Last week, I walked into a drugstore and found Halloween candy on sale.
I wanted to run to the cashier and, in my best Doc Brown impression, ask, “What’s today’s date?”
Clearly, I inadvertently stepped out of a DeLorean, a beat up blue police box or a hot tub time machine, because Oct. 31 is more than two months away.
No, it was August and the Halloween candy was on sale. Great Scott, Marty!
I’m going to pass on a little advice from the health experts and personal trainers like Jillian Michaels, Bob Harper and such: The Mini-Snickers you buy today will not be the ones you will be handing out at your door on All Hallow’s Eve.
You will eat the whole bag before then. You’ll justify it by saying, “They’re really little candy bars, or I’ll just break off a bit of that Kit Kat bar.”
Pretty soon, you’ll be staring at empty wrappers.
Then, you’ll be Snickerless, Twixless or sans Reese’s. You will run out and buy more Halloween candy. You’ll probably eat that, too. Then, in late October, right around the time you’re actually supposed to buy it, you’ll have to get more.
On the second, possibly third or fourth, trip to Rite Aid, you’ll finally buy candy you don’t like, so you’re no longer tempted to eat the entire bag. I find Mallow Cups work nicely. Do they still make those?
Halloween is my favorite holiday, but if I hang a smiling skeleton on my front door before Labor Day, my neighbors will think I’m a little odd. They’ll think I’m stranger than they already do, which is quite a feat. I still may do “The Old Witch Runs into a Tree” bit. The kids next door love that one.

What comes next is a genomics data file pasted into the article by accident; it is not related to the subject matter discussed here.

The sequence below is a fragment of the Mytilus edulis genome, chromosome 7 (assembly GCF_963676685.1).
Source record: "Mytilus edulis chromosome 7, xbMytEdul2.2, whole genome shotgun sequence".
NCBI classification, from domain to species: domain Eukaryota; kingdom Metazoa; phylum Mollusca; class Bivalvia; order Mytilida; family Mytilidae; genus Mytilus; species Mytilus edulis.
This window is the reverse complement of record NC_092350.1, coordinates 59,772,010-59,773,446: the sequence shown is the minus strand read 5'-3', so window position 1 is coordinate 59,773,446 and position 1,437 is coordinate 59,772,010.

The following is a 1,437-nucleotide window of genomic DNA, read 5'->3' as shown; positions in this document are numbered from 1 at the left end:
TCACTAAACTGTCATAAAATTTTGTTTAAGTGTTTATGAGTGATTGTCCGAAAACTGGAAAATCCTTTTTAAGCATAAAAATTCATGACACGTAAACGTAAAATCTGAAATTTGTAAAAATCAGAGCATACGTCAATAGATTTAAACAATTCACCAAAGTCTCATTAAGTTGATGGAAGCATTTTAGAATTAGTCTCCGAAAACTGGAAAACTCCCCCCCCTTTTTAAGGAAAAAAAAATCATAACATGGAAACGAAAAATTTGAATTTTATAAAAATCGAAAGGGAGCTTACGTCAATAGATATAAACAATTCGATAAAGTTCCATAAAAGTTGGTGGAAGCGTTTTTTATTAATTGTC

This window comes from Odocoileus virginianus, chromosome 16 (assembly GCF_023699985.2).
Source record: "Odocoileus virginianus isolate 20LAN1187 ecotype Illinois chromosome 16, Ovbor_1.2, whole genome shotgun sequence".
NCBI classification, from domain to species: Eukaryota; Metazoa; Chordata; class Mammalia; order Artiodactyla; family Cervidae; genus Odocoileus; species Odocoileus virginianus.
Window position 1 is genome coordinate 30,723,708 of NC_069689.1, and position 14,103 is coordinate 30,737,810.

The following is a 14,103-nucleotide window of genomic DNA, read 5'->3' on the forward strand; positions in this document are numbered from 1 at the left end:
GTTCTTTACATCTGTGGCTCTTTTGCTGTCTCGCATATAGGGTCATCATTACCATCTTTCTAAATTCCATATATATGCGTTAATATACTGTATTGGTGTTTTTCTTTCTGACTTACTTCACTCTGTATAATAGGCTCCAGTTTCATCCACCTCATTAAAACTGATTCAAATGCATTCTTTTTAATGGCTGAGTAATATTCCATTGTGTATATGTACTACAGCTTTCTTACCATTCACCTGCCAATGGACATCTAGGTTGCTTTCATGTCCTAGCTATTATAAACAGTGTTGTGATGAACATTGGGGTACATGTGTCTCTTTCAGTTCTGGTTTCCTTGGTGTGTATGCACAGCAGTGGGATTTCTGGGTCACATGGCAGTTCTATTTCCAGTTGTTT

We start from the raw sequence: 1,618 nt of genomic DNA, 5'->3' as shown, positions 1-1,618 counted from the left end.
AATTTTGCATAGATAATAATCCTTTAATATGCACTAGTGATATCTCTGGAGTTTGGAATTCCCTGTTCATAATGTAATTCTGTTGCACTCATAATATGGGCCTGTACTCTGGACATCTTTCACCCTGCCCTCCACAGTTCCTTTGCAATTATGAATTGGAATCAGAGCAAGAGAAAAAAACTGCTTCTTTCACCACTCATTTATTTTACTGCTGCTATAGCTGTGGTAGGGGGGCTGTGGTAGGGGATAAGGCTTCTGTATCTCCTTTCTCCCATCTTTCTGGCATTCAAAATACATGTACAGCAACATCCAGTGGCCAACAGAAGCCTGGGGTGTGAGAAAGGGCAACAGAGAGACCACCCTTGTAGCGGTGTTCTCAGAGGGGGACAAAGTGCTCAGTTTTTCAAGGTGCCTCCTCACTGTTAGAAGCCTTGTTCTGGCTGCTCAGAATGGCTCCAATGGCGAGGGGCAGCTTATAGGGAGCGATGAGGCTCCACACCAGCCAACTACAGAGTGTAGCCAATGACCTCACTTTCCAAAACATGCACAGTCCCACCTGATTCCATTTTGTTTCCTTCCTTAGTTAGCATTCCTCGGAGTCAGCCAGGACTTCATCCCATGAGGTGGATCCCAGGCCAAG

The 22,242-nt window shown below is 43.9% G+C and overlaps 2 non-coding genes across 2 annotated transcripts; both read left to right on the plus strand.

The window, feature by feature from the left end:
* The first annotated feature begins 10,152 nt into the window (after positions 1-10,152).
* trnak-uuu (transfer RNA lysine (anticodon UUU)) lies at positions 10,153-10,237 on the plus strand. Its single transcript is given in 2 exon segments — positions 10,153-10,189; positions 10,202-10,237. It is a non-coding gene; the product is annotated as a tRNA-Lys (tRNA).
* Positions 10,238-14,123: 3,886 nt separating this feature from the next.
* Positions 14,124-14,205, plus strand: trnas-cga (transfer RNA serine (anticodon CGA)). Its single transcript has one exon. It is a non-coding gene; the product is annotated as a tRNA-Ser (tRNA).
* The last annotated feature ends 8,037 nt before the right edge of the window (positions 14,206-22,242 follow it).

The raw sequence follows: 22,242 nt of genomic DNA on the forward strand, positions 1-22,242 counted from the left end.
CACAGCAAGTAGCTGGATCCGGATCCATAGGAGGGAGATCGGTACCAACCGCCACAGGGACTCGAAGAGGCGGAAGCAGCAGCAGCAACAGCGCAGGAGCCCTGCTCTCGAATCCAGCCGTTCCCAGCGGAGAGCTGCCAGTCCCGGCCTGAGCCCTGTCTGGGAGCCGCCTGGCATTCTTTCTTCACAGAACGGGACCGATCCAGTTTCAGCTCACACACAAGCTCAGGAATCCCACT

Carve a pumpkin in the dog days of August and you will have orangey mush oozing with big white seeds on your front porch by September. I am still crossing my fingers for one heat wave before summer ends, and that would turn a pumpkin into street pie.
You can’t even bob for apples yet. The really good varieties always show up later in the year. It’s a perfect time to bob for grapefruit. Can we make that a thing?
Every year, the holidays get closer and closer together in the store.
Last year, CVS had a Halloween candy sale and a Christmas sale in the same store. Soon, the Christmas candy is going to be next to the chocolate bunnies and the Paas egg dye.
Like Jack Skellington, we’re going to have all the holidays at once this year. That really is a nightmare before Christmas.
We can make it easy by hanging Valentine hearts and Easter eggs on the Christmas tree.
In the old days, we’d make fun of the neighbors who never took down their Christmas lights. Now, I’m learning they were ahead of the curve. Who knew?
I’d like to take this time to say, “Happy Thanksgiving. Merry Christmas/Hanukkah/Kwanzaa, Happy New Year! Be My Valentine. Happy Easter, have a terrific Memorial Day and happy Fourth of July!” Whew. We’re back here where we started.